Open letter to the Dutch Presidency of the Council of the European Union and the Member States of the European Union

Minerals are key components in many everyday products, from mobile phones, laptops, and jewellery, to cars and light bulbs. In too many cases, however, the extraction and trade of these resources is linked to conflicts and human rights abuses. Civil society organisations have been documenting the links between minerals and these abuses for years, from their role in funding violent armed groups to the use of child labour in mines. But these abuses persist, and companies are still buying and using such minerals without assessing and addressing these risks. It is time to change the status quo. It is time for EU governments to take effective legislative action to ensure companies source minerals responsibly, transparently and sustainably.

EU institutions are currently working on a regulation that aims to tackle the sometimes deadly trade in four of these minerals – tin, tantalum, tungsten and gold.

Fairphone - Washing the copper ore; under Creative Commons license

A mine in Congo (c) Fairphone with CClicense

This initiative is long overdue. The EU is the largest trading block in the world and a significant destination for these minerals. The EU is also a major market for many of the products that contain these minerals; it is the second largest importer of mobile phones and laptops in the world. With this come both a responsibility and the power to make a real difference by making sure its companies are sourcing minerals responsibly.

The EU also needs to show it is serious about meeting its stated commitments on promoting responsible business. Under its new trade strategy, the Commission argues that the “responsible management of global supply chains is essential to align trade policy with European values.”(1)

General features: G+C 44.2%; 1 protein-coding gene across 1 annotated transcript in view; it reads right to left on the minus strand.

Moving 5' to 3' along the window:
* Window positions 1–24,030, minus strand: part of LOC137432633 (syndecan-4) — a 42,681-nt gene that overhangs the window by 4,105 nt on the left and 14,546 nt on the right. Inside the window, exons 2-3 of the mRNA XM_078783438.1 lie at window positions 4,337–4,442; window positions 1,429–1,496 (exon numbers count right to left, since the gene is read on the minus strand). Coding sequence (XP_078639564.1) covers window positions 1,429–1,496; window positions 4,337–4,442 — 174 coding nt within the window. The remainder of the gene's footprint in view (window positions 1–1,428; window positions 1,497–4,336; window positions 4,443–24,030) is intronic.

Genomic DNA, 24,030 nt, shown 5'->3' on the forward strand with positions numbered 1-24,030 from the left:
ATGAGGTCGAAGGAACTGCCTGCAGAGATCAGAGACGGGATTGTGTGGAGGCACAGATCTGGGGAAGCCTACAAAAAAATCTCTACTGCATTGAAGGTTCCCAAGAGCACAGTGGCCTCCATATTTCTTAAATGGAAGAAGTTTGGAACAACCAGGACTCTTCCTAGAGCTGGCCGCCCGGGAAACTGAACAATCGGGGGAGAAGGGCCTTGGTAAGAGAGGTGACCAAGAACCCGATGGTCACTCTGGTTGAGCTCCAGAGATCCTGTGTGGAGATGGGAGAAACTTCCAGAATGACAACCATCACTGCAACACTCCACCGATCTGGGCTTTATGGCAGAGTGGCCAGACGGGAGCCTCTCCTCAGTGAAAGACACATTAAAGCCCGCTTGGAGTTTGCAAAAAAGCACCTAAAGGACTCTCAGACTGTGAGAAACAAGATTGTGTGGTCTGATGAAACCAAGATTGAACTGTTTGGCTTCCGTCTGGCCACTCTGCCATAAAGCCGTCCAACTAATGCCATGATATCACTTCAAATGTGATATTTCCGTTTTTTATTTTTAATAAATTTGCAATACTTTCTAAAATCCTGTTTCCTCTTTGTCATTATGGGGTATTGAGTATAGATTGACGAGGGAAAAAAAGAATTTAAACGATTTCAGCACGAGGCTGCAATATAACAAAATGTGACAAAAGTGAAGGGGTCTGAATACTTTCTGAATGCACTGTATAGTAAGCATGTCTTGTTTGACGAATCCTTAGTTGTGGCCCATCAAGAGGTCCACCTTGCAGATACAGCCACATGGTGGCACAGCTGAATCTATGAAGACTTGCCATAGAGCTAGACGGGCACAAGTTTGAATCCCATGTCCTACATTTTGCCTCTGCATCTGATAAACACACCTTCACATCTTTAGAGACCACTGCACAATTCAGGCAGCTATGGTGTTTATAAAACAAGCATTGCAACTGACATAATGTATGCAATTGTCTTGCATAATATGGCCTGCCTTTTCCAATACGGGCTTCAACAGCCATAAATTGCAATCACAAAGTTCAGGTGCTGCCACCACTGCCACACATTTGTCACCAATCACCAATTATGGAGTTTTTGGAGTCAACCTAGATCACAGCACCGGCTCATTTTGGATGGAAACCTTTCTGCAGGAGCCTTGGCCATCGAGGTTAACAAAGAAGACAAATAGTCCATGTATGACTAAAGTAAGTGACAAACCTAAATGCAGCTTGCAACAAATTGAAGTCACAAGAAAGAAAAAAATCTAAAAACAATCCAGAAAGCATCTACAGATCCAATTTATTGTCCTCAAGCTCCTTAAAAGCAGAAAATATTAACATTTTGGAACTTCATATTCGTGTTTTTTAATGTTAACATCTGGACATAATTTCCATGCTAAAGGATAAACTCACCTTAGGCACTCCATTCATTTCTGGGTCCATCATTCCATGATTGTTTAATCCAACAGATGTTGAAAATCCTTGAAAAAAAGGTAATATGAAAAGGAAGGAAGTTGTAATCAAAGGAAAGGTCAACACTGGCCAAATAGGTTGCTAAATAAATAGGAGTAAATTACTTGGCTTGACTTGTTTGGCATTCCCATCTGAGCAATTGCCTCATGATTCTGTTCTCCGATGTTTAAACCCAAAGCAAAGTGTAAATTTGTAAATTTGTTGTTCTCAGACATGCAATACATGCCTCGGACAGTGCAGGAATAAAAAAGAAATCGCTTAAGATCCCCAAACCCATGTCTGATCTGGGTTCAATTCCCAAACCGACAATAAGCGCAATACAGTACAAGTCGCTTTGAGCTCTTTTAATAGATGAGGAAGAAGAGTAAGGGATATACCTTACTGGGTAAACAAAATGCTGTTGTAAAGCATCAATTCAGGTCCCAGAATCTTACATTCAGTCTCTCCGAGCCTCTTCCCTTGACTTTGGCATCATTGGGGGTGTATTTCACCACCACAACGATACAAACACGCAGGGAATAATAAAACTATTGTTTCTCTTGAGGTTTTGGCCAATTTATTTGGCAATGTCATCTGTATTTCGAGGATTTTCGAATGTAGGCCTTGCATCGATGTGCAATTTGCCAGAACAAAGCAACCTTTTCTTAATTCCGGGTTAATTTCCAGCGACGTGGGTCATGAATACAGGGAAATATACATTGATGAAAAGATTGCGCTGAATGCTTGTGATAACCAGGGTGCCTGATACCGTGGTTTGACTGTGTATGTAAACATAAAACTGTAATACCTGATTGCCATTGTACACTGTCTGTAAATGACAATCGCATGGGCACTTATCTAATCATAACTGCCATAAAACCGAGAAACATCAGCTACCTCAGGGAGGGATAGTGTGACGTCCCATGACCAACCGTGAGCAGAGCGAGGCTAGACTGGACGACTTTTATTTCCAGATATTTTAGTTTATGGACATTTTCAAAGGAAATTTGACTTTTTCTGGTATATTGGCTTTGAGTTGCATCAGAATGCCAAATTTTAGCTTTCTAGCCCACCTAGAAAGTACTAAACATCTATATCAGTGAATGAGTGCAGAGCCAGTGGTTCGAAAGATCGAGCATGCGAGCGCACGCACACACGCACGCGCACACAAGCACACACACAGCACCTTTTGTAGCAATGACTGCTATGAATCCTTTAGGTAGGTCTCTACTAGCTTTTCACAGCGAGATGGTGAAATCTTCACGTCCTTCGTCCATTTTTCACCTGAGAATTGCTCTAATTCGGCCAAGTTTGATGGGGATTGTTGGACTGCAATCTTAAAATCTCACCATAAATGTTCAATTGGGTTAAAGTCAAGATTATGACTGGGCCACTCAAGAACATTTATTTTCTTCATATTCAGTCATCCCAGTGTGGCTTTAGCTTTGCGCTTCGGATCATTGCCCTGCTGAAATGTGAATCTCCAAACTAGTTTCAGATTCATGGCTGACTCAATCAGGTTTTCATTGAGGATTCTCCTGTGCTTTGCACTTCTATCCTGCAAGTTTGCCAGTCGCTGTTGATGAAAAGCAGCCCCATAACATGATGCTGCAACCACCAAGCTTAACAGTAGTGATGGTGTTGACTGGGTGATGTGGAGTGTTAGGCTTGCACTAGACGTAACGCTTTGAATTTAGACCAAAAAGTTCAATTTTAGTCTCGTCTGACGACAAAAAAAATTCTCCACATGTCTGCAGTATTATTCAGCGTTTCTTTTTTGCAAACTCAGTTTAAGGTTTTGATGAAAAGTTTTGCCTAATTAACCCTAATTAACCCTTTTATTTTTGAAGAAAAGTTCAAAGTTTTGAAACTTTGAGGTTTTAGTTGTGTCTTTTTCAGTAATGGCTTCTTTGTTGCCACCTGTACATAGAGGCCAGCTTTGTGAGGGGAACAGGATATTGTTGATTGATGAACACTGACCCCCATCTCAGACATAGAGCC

In the minerals sector, the leading international standard for responsible business is the Due Diligence Guidance developed by the Organisation for Economic Co-operation and Development (OECD).(2) This standard has been endorsed by the EU and by doing so it made a commitment to implementing it. Unfortunately, EU Member States have instead been dragging their feet and, as a result, have little to show from years of voluntary initiatives and encouragement.

As civil society organisations we have therefore called for a strong and effective regulation that would require all companies bringing these minerals into the EU – in whatever form – to perform some basic checks and due diligence on their supply chains, as is common in other sectors from food to financial services. Our calls have been echoed by business leaders, investors, religious leaders, and leading civil society activists. Through over 362,000 actions (3),

EU citizens have also made it clear that they expect to be able to purchase products that have been sourced responsibly, transparently and sustainably.

In May 2015 the European Parliament took a strong stance by voting for a binding law that would cover companies importing into the EU minerals in their raw form, as well as in products containing them. But more than a year later, negotiations are still ongoing. Member States, in particular, have pushed back, promoting voluntary measures and self-regulation by business, while seeking to entirely exempt companies that import products containing these minerals from the scope of the law.

The Dutch government, acting as President of the Council of the EU, has worked hard to secure an agreement over the past few months. We recognise and welcome this initiative that has introduced some much needed momentum into negotiations, but there is still work to be done to find an agreement that will effectively tackle the conflict and human rights risks in the mineral supply chains.

Including companies that import products containing minerals in the regulation will be vital to its effectiveness and impact.